Why Do We Need Software Engineering?

To understand the necessity for software engineering, we must pause briefly to look back at the recent history of computing. This history will help us to understand the problems that started to become obvious in the late sixties and early seventies, and the solutions that have led to the creation of the field of software engineering. These problems were referred to by some as “The software Crisis,” so named for the symptoms of the problem. The situation might also been called “The Complexity Barrier,” so named for the primary cause of the problems. Some refer to the software crisis in the past tense. The crisis is far from over, but thanks to the development of many new techniques that are now included under the title of software engineering, we have made and are continuing to make progress.

In the early days of computing the primary concern was with building or acquiring the hardware. Software was almost expected to take care of itself. The consensus held that “hardware” is “hard” to change, while “software” is “soft,” or easy to change. According, most people in the industry carefully planned hardware development but gave considerably less forethought to the software. If the software didn’t work, they believed, it would be easy enough to change it until it did work. In that case, why make the effort to plan?

The cost of software amounted to such a small fraction of the cost of the hardware that no one considered it very important to manage its development. Everyone, however, saw the importance of producing programs that were efficient and ran fast because this saved time on the expensive hardware. People time was assumed to save machine time. Making the people process efficient received little priority.

This approach proved satisfactory in the early days of computing, when the software was simple. However, as computing matured, programs became more complex and projects grew larger whereas programs had since been routinely specified, written, operated, and maintained all by the same person, programs began to be developed by teams of programmers to meet someone else’s expectations.

Individual effort gave way to team effort. Communication and coordination which once went on within the head of one person had to occur between the heads of many persons, making the whole process very much more complicated. As a result, communication, management, planning and documentation became critical.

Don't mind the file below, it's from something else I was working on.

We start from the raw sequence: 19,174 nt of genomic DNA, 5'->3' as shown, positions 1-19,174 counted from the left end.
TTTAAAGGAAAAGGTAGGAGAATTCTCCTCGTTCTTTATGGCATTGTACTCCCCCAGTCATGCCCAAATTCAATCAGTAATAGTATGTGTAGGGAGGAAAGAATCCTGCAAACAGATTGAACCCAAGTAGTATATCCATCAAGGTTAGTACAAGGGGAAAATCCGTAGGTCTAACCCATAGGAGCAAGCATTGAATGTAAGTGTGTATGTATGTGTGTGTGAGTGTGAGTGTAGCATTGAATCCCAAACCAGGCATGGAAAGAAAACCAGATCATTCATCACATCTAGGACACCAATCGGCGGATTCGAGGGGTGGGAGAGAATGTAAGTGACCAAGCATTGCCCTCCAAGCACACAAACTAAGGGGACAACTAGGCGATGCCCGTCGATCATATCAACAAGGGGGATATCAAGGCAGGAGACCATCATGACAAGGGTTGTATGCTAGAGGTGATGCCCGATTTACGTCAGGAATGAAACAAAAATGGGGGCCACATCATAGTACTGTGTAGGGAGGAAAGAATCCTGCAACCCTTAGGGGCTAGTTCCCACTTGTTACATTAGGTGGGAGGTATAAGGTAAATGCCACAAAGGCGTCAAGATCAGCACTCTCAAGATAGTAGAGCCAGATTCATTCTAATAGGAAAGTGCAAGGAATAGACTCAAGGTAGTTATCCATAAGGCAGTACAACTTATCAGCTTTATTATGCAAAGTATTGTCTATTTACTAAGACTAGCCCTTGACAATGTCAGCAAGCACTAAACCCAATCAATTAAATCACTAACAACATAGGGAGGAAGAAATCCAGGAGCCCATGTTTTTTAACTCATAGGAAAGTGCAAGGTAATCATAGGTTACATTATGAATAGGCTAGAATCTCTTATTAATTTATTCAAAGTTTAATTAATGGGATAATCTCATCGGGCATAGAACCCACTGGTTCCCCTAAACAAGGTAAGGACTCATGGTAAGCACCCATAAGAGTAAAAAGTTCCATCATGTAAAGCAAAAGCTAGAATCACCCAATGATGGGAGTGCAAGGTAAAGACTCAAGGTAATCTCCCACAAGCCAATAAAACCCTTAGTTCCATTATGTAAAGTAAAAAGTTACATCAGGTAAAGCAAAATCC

Consider this analogy: a carpenter might work alone to build a simple house for himself or herself without more than a general concept of a plan. He or she could work things out or make adjustments as the work progressed. That’s how early programs were written. But if the home is more elaborate, or if it is built for someone else, the carpenter has to plan more carefully how the house is to be built. Plans need to be reviewed with the future owner before construction starts. And if the house is to be built by many carpenters, the whole project certainly has to be planned before work starts so that as one carpenter builds one part of the house, another is not building the other side of a different house. Scheduling becomes a key element so that cement contractors pour the basement walls before the carpenters start the framing. As the house becomes more complex and more people’s work has to be coordinated, blueprints and management plans are required.

As programs became more complex, the early methods used to make blueprints (flowcharts) were no longer satisfactory to represent this greater complexity. And thus it became difficult for one person who needed a program written to convey to another person, the programmer, just what was wanted, or for programmers to convey to each other what they were doing. In fact, without better methods of representation it became difficult for even one programmer to keep track of what he or she is doing.